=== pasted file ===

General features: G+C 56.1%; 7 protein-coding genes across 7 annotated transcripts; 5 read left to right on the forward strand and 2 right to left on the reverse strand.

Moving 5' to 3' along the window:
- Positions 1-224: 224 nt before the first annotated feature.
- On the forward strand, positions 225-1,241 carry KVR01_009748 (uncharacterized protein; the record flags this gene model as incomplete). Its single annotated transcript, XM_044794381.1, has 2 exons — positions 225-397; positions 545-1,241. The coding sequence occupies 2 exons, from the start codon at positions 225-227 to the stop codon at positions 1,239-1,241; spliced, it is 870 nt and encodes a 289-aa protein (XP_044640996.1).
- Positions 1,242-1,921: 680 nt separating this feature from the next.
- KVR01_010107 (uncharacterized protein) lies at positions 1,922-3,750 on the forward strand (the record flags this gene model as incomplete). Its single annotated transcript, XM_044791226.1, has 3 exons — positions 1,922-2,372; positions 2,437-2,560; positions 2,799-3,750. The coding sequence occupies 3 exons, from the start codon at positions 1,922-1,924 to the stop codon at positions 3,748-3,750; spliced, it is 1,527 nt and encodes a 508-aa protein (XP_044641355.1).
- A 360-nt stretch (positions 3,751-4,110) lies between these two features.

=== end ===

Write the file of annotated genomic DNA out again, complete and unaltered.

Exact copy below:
General features: G+C 56.1%; 7 protein-coding genes across 7 annotated transcripts; 5 read left to right on the forward strand and 2 right to left on the reverse strand.

Moving 5' to 3' along the window:
- Positions 1-224: 224 nt before the first annotated feature.
- On the forward strand, positions 225-1,241 carry KVR01_009748 (uncharacterized protein; the record flags this gene model as incomplete). Its single annotated transcript, XM_044794381.1, has 2 exons — positions 225-397; positions 545-1,241. The coding sequence occupies 2 exons, from the start codon at positions 225-227 to the stop codon at positions 1,239-1,241; spliced, it is 870 nt and encodes a 289-aa protein (XP_044640996.1).
- Positions 1,242-1,921: 680 nt separating this feature from the next.
- KVR01_010107 (uncharacterized protein) lies at positions 1,922-3,750 on the forward strand (the record flags this gene model as incomplete). Its single annotated transcript, XM_044791226.1, has 3 exons — positions 1,922-2,372; positions 2,437-2,560; positions 2,799-3,750. The coding sequence occupies 3 exons, from the start codon at positions 1,922-1,924 to the stop codon at positions 3,748-3,750; spliced, it is 1,527 nt and encodes a 508-aa protein (XP_044641355.1).
- A 360-nt stretch (positions 3,751-4,110) lies between these two features.